Preventing Pneumococcal Disease in the Elderly
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- Vila-Corcoles, A. & Ochoa-Gondar, O. Drugs Aging (2013) 30: 263. doi:10.1007/s40266-013-0060-5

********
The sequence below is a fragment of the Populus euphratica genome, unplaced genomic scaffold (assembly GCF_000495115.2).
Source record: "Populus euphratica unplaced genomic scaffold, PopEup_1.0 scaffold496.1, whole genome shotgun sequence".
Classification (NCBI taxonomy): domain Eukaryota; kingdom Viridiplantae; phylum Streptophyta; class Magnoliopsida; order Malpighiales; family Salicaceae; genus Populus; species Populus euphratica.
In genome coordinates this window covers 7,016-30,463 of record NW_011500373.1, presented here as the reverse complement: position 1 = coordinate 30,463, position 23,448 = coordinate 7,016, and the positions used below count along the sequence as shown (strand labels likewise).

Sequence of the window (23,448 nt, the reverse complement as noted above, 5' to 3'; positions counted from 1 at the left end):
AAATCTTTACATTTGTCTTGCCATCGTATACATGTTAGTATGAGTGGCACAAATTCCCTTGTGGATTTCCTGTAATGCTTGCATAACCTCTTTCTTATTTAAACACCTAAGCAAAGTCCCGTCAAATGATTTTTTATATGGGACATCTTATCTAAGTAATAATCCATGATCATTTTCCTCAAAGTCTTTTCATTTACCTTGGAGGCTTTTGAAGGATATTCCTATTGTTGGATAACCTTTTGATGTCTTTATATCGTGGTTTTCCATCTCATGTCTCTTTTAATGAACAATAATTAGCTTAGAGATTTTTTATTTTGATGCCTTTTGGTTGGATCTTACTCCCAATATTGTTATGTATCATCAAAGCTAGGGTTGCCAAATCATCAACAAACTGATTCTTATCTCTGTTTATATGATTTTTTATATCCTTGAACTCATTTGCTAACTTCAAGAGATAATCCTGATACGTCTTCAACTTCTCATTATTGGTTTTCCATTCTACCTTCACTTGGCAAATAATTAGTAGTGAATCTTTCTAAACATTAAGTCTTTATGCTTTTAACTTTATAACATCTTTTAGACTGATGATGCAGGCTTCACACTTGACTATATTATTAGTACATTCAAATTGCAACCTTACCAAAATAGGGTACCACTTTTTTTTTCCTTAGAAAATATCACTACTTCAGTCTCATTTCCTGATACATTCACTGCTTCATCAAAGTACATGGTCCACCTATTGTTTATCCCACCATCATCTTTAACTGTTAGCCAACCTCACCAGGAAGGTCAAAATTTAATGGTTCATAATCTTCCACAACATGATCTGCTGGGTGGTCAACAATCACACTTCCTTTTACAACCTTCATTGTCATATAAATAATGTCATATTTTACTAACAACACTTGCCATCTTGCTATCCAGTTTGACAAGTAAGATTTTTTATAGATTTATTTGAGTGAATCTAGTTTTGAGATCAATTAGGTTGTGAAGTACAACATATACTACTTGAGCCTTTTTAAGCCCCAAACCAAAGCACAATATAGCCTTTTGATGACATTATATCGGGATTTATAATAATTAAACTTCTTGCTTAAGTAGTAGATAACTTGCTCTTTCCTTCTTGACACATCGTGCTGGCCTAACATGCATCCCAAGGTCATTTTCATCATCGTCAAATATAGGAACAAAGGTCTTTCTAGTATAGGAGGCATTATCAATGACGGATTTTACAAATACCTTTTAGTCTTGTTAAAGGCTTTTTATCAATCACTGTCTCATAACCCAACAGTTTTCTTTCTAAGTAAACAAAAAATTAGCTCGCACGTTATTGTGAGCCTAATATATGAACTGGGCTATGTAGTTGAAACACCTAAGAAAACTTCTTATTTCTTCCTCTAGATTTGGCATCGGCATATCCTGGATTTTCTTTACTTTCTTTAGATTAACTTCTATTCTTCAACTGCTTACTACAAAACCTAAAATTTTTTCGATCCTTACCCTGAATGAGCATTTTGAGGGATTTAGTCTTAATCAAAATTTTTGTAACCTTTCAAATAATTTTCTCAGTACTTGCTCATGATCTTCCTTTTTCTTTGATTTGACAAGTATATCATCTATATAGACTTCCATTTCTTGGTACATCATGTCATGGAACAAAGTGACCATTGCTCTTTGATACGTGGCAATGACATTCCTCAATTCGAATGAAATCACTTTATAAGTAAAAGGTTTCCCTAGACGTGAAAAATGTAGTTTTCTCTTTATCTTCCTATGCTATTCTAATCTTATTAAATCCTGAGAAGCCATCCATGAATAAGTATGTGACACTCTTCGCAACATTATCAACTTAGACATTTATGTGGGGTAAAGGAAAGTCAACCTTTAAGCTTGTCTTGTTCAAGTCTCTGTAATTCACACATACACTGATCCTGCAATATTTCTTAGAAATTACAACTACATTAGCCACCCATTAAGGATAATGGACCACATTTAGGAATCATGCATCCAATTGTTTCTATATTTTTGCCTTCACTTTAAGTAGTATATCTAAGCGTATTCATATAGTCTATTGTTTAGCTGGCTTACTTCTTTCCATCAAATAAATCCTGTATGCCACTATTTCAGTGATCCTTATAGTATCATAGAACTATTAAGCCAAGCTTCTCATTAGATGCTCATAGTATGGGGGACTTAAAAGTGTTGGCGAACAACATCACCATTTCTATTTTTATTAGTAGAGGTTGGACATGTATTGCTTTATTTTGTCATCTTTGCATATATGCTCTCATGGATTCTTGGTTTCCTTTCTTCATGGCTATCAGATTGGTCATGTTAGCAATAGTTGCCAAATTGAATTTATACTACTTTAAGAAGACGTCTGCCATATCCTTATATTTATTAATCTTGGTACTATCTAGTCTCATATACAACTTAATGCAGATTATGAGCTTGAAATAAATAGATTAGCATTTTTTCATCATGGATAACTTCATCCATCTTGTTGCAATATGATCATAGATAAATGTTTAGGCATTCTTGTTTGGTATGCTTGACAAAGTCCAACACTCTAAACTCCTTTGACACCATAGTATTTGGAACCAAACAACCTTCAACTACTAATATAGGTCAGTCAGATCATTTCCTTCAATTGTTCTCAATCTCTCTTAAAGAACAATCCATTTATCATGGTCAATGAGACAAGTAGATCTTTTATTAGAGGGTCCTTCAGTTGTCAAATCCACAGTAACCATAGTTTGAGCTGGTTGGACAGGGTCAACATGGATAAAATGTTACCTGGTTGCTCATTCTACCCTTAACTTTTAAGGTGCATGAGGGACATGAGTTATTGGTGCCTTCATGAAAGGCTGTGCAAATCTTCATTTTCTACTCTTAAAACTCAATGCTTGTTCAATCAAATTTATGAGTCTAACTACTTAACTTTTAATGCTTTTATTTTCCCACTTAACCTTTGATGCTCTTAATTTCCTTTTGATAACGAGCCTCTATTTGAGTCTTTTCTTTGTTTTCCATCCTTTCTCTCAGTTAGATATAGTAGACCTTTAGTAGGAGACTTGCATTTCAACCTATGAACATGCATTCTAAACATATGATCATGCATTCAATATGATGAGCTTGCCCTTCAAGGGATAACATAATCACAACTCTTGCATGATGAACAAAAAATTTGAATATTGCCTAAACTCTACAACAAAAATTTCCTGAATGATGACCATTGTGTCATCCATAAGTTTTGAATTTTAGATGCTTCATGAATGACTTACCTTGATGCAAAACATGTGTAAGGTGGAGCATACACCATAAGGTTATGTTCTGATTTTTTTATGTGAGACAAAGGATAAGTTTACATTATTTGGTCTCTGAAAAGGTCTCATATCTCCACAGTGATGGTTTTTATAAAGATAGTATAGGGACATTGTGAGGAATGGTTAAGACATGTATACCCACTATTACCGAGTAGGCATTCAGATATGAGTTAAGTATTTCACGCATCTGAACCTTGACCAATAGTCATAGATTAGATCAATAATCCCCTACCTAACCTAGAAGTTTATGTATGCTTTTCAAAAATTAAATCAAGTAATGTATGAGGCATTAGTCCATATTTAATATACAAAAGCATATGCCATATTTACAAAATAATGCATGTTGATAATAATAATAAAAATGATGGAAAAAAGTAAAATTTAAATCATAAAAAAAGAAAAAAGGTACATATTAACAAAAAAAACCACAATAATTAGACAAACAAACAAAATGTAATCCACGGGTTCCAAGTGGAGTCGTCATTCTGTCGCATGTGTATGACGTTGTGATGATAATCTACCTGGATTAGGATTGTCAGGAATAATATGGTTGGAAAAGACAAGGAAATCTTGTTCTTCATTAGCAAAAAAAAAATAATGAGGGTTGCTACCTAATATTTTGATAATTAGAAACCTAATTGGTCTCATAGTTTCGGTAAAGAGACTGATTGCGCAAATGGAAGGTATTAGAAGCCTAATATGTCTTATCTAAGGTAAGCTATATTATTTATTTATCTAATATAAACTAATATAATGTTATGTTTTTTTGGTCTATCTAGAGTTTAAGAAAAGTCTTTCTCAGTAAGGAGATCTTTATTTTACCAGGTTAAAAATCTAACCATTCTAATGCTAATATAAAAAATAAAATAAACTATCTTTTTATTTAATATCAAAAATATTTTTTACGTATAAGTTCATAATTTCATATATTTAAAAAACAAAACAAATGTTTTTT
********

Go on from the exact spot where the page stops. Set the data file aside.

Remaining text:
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Streptococcus pneumoniae remains a major cause of morbidity and mortality throughout the world. To date, after the introduction of routine childhood immunization, elderly people (i.e., persons aged 65 years or older) suffer the greatest burden of pneumococcal disease in developed countries. At present, two anti-pneumococcal vaccines are available for use in adults: the 23-valent pneumococcal polysaccharide vaccine (PPV23) and the 13-valent protein–polysaccharide conjugate vaccine (PCV13). This article reviews current data about the burden of pneumococcal disease in the elderly, as well as evidence for immunogenicity, clinical efficacy, and possible cost-effectiveness of both vaccines. The main advantage of PCV13 is that it may be more effective than PPV23, but a major limitation is that it is directed against strains that are likely to be greatly reduced in the population since its introduction in childhood immunization. The main disadvantage of PPV23 is that it may be less effective than PCV13 against vaccine-type infections but a major advantage is that it may provide protection against ten additional serotypes. To date, expert committees have not changed recommendations for pneumococcal vaccination in adults. However, at present, they are evaluating different alternatives (basically, maintaining PPV23, changing from PPV23 to PCV13 in some groups, or adding PCV13 for all or some target adult population subgroups). Critical data (clinical efficacy reported in ongoing trials and magnitude of indirect effects of pediatric PCV13 programs) needed to make a well-informed decision could be available during 2013. Considering all concerns over indirect effects and replacement strains following the use of polysaccharide-based vaccines, efforts should be directed toward developing vaccines, such as protein-based pneumococcal vaccines, with potential serotype-independent protection. Meanwhile, according to current recommendations, PPV23 should continue to be used for high-risk adults and all elderly people (with and without additional high-risk conditions). Although it is only moderately effective, it has a considerable serotype coverage and at-risk persons can benefit from the vaccination. High-risk individuals could also obtain a benefit from adding PCV13, but more data are needed before a universal recommendation can be made.